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State v. Donohue

Decided: June 20, 1949.


On appeal from the Superior Court, Passaic County.

For affirmance -- Chief Justice Vanderbilt, and Justices Case, Heher, Oliphant, Wachenfeld, Burling and Ackerson. For reversal -- None. The opinion of the court was delivered by Wachenfeld, J.


Early Sunday morning, March 28, 1948, the body of Margaret Donohue was found in a vacant lot on a deserted, unlighted and unpaved street in Paterson, New Jersey.

The body was clothed in a coat, blouse, skirt, stockings, brassiere and undergarments. Nearby was an open pocketbook and a short distance away, an umbrella the ribs of which were bent and others pushed into the ground.

The face was bruised and beaten. There were no cosmetics or lipstick. The hair was disheveled and uncombed. The coat was open and the blouse torn. The undergarments were ripped and the body exposed. Both stockings were pulled and torn along the rear seam, indicating the body had been dragged to the spot where it was found. There were no signs of a struggle, the only marks on the ground being a "drag

mark" leading from the heel of the left foot to a set of automobile tire prints on the sidewalk and unpaved road. The clothing was neither wet nor damp and there was no mud on the soles of the galoshes which were worn.

The autopsy disclosed that Mrs. Donohue had been beaten about the head and had died of cerebral concussion and hemorrhage. The stomach contents were removed and subjected to laboratory tests, showing they consisted of undigested particles of meat and potatoes. The stomach was two-thirds to three-quarters full and this together with the condition of the food, in the opinion of the medical examiner, indicated she had died about a half-hour after eating. From the temperature, the stage of rigor mortis and the examination of the stomach contents, it was estimated death occurred about nine o'clock the previous evening. The autopsy also revealed the presence of spermatozoa in the vagina, indicating recent intercourse.

The police visited the scene of the crime, roped off the area, took photographs, covered the body with a blanket and made casts of the tire prints, which were later found to match the tires of the appellant's car, which he admitted driving on the previous evening.

The victim's name was ascertained from a card in her handbag and a police officer was dispatched to her home in an endeavor to locate her husband, the appellant. This occurred at about seven A.M. He rang the bell and knocked on the door sufficiently loud to cause a dog inside to bark but otherwise there was no response. Later two other officers were sent to the house. They too rang the bell and knocked loudly and received no answer, whereupon they raised a window in the appellant's bedroom and thus aroused him. When the appellant opened the door of his house his eyes were clear, his face smooth and clean, his hair combed and in place, indicating that he was not in a heavy sleep as pretended. He was informed by the detectives that his wife had been murdered but he made no inquiry about where or how it had happened. He dressed carefully and leisurely, consuming nearly thirty minutes in the process.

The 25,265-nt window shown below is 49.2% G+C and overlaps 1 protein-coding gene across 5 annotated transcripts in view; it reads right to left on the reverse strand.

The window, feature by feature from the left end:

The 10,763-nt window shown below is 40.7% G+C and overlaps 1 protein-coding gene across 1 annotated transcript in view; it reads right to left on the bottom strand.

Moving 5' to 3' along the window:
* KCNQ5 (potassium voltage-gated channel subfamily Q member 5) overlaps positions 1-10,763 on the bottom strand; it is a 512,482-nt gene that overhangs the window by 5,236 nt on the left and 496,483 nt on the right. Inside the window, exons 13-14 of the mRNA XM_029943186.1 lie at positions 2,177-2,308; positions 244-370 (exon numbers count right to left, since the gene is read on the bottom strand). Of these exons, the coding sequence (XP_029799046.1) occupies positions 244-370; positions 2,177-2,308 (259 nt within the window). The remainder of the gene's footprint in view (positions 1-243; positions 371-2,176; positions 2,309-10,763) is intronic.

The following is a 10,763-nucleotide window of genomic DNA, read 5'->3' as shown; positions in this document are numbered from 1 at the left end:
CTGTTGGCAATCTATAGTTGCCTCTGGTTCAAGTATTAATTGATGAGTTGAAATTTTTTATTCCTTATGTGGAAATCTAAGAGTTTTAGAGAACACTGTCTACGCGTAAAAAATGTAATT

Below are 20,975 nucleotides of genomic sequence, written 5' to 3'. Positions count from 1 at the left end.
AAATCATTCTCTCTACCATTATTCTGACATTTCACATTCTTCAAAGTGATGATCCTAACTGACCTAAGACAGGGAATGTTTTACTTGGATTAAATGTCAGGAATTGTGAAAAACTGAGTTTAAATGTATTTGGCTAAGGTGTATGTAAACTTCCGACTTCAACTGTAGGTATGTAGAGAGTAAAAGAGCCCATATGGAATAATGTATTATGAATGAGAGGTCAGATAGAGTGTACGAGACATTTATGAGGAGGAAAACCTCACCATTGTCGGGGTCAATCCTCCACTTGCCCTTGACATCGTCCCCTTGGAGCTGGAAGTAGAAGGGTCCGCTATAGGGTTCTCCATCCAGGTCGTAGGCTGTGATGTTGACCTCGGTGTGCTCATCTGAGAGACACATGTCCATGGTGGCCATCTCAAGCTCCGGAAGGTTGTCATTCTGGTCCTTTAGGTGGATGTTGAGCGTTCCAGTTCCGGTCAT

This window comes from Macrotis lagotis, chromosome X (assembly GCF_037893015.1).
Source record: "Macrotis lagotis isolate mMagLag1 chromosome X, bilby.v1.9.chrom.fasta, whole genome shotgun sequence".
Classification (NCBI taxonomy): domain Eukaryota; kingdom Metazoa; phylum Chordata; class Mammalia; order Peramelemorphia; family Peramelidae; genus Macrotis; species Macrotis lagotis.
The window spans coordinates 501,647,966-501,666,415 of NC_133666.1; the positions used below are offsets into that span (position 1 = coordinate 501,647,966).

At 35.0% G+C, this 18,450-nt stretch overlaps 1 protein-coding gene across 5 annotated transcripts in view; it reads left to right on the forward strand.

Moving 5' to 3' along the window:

Upon arriving at the scene where his wife's body was completely covered, the blanket was drawn back only far enough to permit him to see her face for identification purposes. At that time, although no one had accused him of the murder of his wife or intimated his guilt, he said, addressing a brother officer: "Joe, I know I have not been a good husband, but I certainly would never do a thing like this." He then walked to the police car, sat down and in the presence of two police officers remarked: "I would like to get the son-of-a-bitch that laid her," although, if innocent, he would not have known of the torn clothing and the other physical manifestations indicating recent sexual access.

Shortly thereafter the appellant was taken to the police headquarters, interrogated and later in the day booked as a material witness. Subsequently he was charged with murder and arrested pursuant to the warrant issued.

While he was held in custody as a material witness and before any complaint was made, detectives and police officers, using a key supplied by a neighbor, entered his house without a search warrant and without his knowledge or consent. They found the decedent's bed covered with a chenille bedspread, blankets and only one sheet, a soiled sheet being found in the clothes hamper. Broken pieces of china plate were discovered under the dining room rug, behind the kitchen stove and in the garbage pail. There appeared to be a fresh break in the wood of the bathroom door. In the attic a clean sheet was found lying alongside a trunk and on it were various articles apparently taken from the trunk, which was still about half full. A number of articles were seized and removed, including letters, a strong box, pillow cases, sheets, a compact and also the appellant's automobile, which was taken from the driveway alongside the home. The home was then padlocked by the police and no one was permitted to enter excepting police officials.

As a result a bill of complaint was filed in the Court of Chancery by the appellant against the chief of police and prosecutor of the county praying that the police authorities be ordered to remove the padlock so that the appellant's duly

authorized representative might enter. Such an order was signed by the Vice-Chancellor and the prosecutor and the police, in accordance with its mandate, removed the locks from the house. Thereafter a petition was filed in the Passaic County Court of Oyer and Terminer asking the return to the appellant of all articles seized from his home. The court, in dismissing the petition, decided that the application was collateral to the crime for which the defendant was ...

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